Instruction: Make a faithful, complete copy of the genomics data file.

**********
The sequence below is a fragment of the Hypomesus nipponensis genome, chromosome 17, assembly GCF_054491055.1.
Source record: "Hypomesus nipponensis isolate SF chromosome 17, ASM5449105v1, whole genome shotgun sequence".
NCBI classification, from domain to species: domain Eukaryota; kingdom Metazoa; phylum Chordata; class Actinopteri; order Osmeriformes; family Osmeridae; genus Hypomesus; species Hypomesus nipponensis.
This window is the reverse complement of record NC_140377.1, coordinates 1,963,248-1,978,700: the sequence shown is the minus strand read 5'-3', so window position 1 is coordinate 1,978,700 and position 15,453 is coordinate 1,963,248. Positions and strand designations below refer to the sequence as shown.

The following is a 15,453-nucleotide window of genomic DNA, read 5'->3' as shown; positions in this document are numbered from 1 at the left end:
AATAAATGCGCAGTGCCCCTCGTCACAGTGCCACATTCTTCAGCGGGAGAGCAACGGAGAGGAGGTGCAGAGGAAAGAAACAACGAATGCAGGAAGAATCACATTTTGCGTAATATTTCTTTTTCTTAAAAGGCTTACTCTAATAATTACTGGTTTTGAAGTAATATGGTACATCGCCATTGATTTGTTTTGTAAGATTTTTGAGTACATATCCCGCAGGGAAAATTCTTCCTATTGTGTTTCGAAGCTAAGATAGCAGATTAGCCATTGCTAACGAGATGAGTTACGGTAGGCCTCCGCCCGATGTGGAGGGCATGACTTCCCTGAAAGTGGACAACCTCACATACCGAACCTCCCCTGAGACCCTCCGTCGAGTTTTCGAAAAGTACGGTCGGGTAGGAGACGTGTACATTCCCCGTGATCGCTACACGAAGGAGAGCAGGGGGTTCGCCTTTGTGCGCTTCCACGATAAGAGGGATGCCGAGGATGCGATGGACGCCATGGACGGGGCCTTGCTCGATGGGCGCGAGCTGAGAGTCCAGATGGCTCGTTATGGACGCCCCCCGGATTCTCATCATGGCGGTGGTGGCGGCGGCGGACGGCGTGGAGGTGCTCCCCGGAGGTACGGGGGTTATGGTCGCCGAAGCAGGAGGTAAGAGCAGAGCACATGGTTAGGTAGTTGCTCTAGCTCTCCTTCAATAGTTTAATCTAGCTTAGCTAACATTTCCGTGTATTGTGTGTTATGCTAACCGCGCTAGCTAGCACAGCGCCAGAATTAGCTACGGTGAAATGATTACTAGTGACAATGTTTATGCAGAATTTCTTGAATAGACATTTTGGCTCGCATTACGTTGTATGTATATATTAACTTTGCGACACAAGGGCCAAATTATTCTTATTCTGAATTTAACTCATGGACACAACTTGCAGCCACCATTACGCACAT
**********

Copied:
The sequence below is a fragment of the Hypomesus nipponensis genome, chromosome 17, assembly GCF_054491055.1.
Source record: "Hypomesus nipponensis isolate SF chromosome 17, ASM5449105v1, whole genome shotgun sequence".
NCBI classification, from domain to species: domain Eukaryota; kingdom Metazoa; phylum Chordata; class Actinopteri; order Osmeriformes; family Osmeridae; genus Hypomesus; species Hypomesus nipponensis.
This window is the reverse complement of record NC_140377.1, coordinates 1,963,248-1,978,700: the sequence shown is the minus strand read 5'-3', so window position 1 is coordinate 1,978,700 and position 15,453 is coordinate 1,963,248. Positions and strand designations below refer to the sequence as shown.

The following is a 15,453-nucleotide window of genomic DNA, read 5'->3' as shown; positions in this document are numbered from 1 at the left end:
AATAAATGCGCAGTGCCCCTCGTCACAGTGCCACATTCTTCAGCGGGAGAGCAACGGAGAGGAGGTGCAGAGGAAAGAAACAACGAATGCAGGAAGAATCACATTTTGCGTAATATTTCTTTTTCTTAAAAGGCTTACTCTAATAATTACTGGTTTTGAAGTAATATGGTACATCGCCATTGATTTGTTTTGTAAGATTTTTGAGTACATATCCCGCAGGGAAAATTCTTCCTATTGTGTTTCGAAGCTAAGATAGCAGATTAGCCATTGCTAACGAGATGAGTTACGGTAGGCCTCCGCCCGATGTGGAGGGCATGACTTCCCTGAAAGTGGACAACCTCACATACCGAACCTCCCCTGAGACCCTCCGTCGAGTTTTCGAAAAGTACGGTCGGGTAGGAGACGTGTACATTCCCCGTGATCGCTACACGAAGGAGAGCAGGGGGTTCGCCTTTGTGCGCTTCCACGATAAGAGGGATGCCGAGGATGCGATGGACGCCATGGACGGGGCCTTGCTCGATGGGCGCGAGCTGAGAGTCCAGATGGCTCGTTATGGACGCCCCCCGGATTCTCATCATGGCGGTGGTGGCGGCGGCGGACGGCGTGGAGGTGCTCCCCGGAGGTACGGGGGTTATGGTCGCCGAAGCAGGAGGTAAGAGCAGAGCACATGGTTAGGTAGTTGCTCTAGCTCTCCTTCAATAGTTTAATCTAGCTTAGCTAACATTTCCGTGTATTGTGTGTTATGCTAACCGCGCTAGCTAGCACAGCGCCAGAATTAGCTACGGTGAAATGATTACTAGTGACAATGTTTATGCAGAATTTCTTGAATAGACATTTTGGCTCGCATTACGTTGTATGTATATATTAACTTTGCGACACAAGGGCCAAATTATTCTTATTCTGAATTTAACTCATGGACACAACTTGCAGCCACCATTACGCACAT